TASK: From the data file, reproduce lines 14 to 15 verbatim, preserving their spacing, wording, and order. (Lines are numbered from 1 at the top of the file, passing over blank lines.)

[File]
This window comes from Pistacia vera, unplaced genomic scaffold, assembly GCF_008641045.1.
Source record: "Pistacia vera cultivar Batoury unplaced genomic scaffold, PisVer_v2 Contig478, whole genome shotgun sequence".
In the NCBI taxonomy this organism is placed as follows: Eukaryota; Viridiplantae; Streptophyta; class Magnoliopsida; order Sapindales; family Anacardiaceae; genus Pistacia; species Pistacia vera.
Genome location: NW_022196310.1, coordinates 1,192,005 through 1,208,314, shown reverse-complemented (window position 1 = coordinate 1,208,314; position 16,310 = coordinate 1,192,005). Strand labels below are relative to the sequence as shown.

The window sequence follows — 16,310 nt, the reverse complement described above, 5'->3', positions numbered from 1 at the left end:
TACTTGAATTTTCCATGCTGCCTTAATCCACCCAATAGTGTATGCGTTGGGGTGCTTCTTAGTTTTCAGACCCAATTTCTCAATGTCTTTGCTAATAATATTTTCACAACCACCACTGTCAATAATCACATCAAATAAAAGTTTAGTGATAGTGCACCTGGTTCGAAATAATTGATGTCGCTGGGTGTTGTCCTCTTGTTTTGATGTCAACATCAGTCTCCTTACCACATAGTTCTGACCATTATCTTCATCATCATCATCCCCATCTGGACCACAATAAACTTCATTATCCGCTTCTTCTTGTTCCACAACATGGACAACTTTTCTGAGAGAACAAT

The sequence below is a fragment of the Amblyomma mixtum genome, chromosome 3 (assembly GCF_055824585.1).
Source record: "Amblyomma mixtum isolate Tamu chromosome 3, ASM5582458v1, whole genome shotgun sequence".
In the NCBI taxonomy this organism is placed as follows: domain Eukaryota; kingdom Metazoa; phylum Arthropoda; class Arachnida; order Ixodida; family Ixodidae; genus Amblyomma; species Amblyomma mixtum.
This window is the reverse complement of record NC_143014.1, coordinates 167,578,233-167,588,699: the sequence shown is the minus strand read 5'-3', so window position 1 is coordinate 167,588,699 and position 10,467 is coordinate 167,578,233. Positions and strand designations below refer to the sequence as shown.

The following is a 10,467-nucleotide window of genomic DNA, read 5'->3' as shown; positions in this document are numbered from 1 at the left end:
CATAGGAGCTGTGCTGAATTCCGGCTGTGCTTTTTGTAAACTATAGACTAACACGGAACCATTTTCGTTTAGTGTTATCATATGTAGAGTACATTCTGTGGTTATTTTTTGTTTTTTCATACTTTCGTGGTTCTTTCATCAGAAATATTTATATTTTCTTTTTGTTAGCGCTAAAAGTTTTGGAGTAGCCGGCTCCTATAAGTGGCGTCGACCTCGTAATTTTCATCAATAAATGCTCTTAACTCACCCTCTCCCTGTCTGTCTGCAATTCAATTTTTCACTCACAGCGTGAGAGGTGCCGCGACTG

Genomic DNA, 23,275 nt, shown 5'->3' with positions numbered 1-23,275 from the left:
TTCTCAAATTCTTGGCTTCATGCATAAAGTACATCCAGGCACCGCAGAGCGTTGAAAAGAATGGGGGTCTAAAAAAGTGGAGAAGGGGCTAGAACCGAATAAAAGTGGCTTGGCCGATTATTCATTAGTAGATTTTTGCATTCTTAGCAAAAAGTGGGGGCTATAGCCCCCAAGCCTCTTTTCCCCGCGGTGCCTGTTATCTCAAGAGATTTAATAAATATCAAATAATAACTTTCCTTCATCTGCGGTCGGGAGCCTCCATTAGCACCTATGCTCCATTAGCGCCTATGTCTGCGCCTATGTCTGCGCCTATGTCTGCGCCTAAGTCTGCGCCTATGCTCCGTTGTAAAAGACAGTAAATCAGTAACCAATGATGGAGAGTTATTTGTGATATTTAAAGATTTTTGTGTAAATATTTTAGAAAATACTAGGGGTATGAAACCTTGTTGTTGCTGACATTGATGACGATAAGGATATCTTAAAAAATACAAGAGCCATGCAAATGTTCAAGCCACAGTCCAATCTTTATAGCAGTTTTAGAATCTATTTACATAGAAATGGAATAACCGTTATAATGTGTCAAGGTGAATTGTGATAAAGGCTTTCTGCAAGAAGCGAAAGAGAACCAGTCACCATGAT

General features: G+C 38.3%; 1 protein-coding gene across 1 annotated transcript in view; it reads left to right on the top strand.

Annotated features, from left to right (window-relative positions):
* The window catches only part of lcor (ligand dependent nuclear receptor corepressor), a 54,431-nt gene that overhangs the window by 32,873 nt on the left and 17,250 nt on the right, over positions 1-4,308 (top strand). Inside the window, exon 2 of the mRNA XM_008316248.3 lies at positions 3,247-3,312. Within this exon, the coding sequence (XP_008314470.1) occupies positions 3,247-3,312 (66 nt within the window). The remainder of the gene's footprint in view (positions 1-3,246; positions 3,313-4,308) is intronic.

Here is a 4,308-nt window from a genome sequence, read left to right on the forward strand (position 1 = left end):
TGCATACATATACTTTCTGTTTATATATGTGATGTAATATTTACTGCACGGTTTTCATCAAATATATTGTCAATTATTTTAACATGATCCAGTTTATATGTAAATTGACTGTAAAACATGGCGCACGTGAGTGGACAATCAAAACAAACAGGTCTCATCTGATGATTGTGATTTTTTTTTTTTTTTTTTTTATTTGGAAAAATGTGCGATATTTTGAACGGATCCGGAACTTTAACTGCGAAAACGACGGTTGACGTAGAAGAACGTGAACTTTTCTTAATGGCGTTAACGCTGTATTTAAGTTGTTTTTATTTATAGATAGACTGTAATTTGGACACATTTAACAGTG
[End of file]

TTCTCAAATTCTTGGCTTCATGCATAAAGTACATCCAGGCACCGCAGAGCGTTGAAAAGAATGGGGGTCTAAAAAAGTGGAGAAGGGGCTAGAACCGAATAAAAGTGGCTTGGCCGATTATTCATTAGTAGATTTTTGCATTCTTAGCAAAAAGTGGGGGCTATAGCCCCCAAGCCTCTTTTCCCCGCGGTGCCTGTTATCTCAAGAGATTTAATAAATATCAAATAATAACTTTCCTTCATCTGCGGTCGGGAGCCTCCATTAGCACCTATGCTCCATTAGCGCCTATGTCTGCGCCTATGTCTGCGCCTATGTCTGCGCCTAAGTCTGCGCCTATGCTCCGTTGTAAAAGACAGTAAATCAGTAACCAATGATGGAGAGTTATTTGTGATATTTAAAGATTTTTGTGTAAATATTTTAGAAAATACTAGGGGTATGAAACCTTGTTGTTGCTGACATTGATGACGATAAGGATATCTTAAAAAATACAAGAGCCATGCAAATGTTCAAGCCACAGTCCAATCTTTATAGCAGTTTTAGAATCTATTTACATAGAAATGGAATAACCGTTATAATGTGTCAAGGTGAATTGTGATAAAGGCTTTCTGCAAGAAGCGAAAGAGAACCAGTCACCATGAT

General features: G+C 38.3%; 1 protein-coding gene across 1 annotated transcript in view; it reads left to right on the top strand.